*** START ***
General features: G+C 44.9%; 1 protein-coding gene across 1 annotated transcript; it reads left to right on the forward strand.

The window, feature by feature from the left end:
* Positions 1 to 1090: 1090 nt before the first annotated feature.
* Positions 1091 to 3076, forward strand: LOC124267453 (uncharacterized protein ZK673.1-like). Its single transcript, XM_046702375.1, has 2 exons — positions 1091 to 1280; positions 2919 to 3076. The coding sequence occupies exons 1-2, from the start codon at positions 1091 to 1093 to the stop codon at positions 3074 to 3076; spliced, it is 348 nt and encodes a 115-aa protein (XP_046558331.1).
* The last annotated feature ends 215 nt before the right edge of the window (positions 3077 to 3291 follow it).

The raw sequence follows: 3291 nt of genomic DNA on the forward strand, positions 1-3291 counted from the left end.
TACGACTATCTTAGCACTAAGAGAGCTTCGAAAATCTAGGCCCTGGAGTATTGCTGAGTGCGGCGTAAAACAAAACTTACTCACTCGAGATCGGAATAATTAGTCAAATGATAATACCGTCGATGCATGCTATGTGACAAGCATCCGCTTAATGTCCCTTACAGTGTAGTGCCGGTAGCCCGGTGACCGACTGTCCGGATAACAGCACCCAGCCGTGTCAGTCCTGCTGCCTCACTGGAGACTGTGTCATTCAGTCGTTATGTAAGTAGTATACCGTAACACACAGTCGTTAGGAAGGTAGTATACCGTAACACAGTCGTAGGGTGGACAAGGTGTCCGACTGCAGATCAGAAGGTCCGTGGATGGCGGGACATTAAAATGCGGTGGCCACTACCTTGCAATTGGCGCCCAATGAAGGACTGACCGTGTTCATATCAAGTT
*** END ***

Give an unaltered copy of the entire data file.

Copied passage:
General features: G+C 44.9%; 1 protein-coding gene across 1 annotated transcript; it reads left to right on the forward strand.

The window, feature by feature from the left end:
* Positions 1 to 1090: 1090 nt before the first annotated feature.
* Positions 1091 to 3076, forward strand: LOC124267453 (uncharacterized protein ZK673.1-like). Its single transcript, XM_046702375.1, has 2 exons — positions 1091 to 1280; positions 2919 to 3076. The coding sequence occupies exons 1-2, from the start codon at positions 1091 to 1093 to the stop codon at positions 3074 to 3076; spliced, it is 348 nt and encodes a 115-aa protein (XP_046558331.1).
* The last annotated feature ends 215 nt before the right edge of the window (positions 3077 to 3291 follow it).

The raw sequence follows: 3291 nt of genomic DNA on the forward strand, positions 1-3291 counted from the left end.
TACGACTATCTTAGCACTAAGAGAGCTTCGAAAATCTAGGCCCTGGAGTATTGCTGAGTGCGGCGTAAAACAAAACTTACTCACTCGAGATCGGAATAATTAGTCAAATGATAATACCGTCGATGCATGCTATGTGACAAGCATCCGCTTAATGTCCCTTACAGTGTAGTGCCGGTAGCCCGGTGACCGACTGTCCGGATAACAGCACCCAGCCGTGTCAGTCCTGCTGCCTCACTGGAGACTGTGTCATTCAGTCGTTATGTAAGTAGTATACCGTAACACACAGTCGTTAGGAAGGTAGTATACCGTAACACAGTCGTAGGGTGGACAAGGTGTCCGACTGCAGATCAGAAGGTCCGTGGATGGCGGGACATTAAAATGCGGTGGCCACTACCTTGCAATTGGCGCCCAATGAAGGACTGACCGTGTTCATATCAAGTT